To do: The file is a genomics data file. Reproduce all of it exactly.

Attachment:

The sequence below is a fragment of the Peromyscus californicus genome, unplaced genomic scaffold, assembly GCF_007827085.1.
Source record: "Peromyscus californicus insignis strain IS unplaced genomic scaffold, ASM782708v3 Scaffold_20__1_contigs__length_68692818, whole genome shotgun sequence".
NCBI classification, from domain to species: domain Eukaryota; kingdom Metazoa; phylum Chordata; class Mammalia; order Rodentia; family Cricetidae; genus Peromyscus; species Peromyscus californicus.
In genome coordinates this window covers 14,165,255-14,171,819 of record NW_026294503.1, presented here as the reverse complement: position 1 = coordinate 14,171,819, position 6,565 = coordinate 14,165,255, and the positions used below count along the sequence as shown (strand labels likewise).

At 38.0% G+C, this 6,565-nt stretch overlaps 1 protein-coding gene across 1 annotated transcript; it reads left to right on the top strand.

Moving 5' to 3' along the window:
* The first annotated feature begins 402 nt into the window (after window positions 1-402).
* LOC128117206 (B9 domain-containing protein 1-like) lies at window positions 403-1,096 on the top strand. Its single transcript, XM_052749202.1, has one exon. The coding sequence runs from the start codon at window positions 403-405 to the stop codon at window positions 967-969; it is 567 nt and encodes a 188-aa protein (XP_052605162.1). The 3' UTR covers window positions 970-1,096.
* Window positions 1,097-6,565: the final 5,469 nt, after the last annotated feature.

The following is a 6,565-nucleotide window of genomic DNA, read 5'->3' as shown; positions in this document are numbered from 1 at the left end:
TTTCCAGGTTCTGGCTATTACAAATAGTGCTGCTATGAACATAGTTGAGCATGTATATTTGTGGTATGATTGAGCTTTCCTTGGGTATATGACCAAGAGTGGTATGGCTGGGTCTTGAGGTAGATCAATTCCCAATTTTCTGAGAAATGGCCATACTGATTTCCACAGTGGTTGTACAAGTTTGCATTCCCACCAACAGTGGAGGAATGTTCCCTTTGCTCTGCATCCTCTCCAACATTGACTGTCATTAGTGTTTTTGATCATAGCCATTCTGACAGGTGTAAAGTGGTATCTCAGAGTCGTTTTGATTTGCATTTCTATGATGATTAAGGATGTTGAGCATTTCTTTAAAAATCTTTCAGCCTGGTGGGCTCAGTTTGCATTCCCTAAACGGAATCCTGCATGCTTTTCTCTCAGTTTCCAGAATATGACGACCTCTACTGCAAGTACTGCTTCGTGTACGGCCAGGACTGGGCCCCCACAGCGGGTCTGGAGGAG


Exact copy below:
The sequence below is a fragment of the Peromyscus californicus genome, unplaced genomic scaffold, assembly GCF_007827085.1.
Source record: "Peromyscus californicus insignis strain IS unplaced genomic scaffold, ASM782708v3 Scaffold_20__1_contigs__length_68692818, whole genome shotgun sequence".
NCBI classification, from domain to species: domain Eukaryota; kingdom Metazoa; phylum Chordata; class Mammalia; order Rodentia; family Cricetidae; genus Peromyscus; species Peromyscus californicus.
In genome coordinates this window covers 14,165,255-14,171,819 of record NW_026294503.1, presented here as the reverse complement: position 1 = coordinate 14,171,819, position 6,565 = coordinate 14,165,255, and the positions used below count along the sequence as shown (strand labels likewise).

At 38.0% G+C, this 6,565-nt stretch overlaps 1 protein-coding gene across 1 annotated transcript; it reads left to right on the top strand.

Moving 5' to 3' along the window:
* The first annotated feature begins 402 nt into the window (after window positions 1-402).
* LOC128117206 (B9 domain-containing protein 1-like) lies at window positions 403-1,096 on the top strand. Its single transcript, XM_052749202.1, has one exon. The coding sequence runs from the start codon at window positions 403-405 to the stop codon at window positions 967-969; it is 567 nt and encodes a 188-aa protein (XP_052605162.1). The 3' UTR covers window positions 970-1,096.
* Window positions 1,097-6,565: the final 5,469 nt, after the last annotated feature.

The following is a 6,565-nucleotide window of genomic DNA, read 5'->3' as shown; positions in this document are numbered from 1 at the left end:
TTTCCAGGTTCTGGCTATTACAAATAGTGCTGCTATGAACATAGTTGAGCATGTATATTTGTGGTATGATTGAGCTTTCCTTGGGTATATGACCAAGAGTGGTATGGCTGGGTCTTGAGGTAGATCAATTCCCAATTTTCTGAGAAATGGCCATACTGATTTCCACAGTGGTTGTACAAGTTTGCATTCCCACCAACAGTGGAGGAATGTTCCCTTTGCTCTGCATCCTCTCCAACATTGACTGTCATTAGTGTTTTTGATCATAGCCATTCTGACAGGTGTAAAGTGGTATCTCAGAGTCGTTTTGATTTGCATTTCTATGATGATTAAGGATGTTGAGCATTTCTTTAAAAATCTTTCAGCCTGGTGGGCTCAGTTTGCATTCCCTAAACGGAATCCTGCATGCTTTTCTCTCAGTTTCCAGAATATGACGACCTCTACTGCAAGTACTGCTTCGTGTACGGCCAGGACTGGGCCCCCACAGCGGGTCTGGAGGAG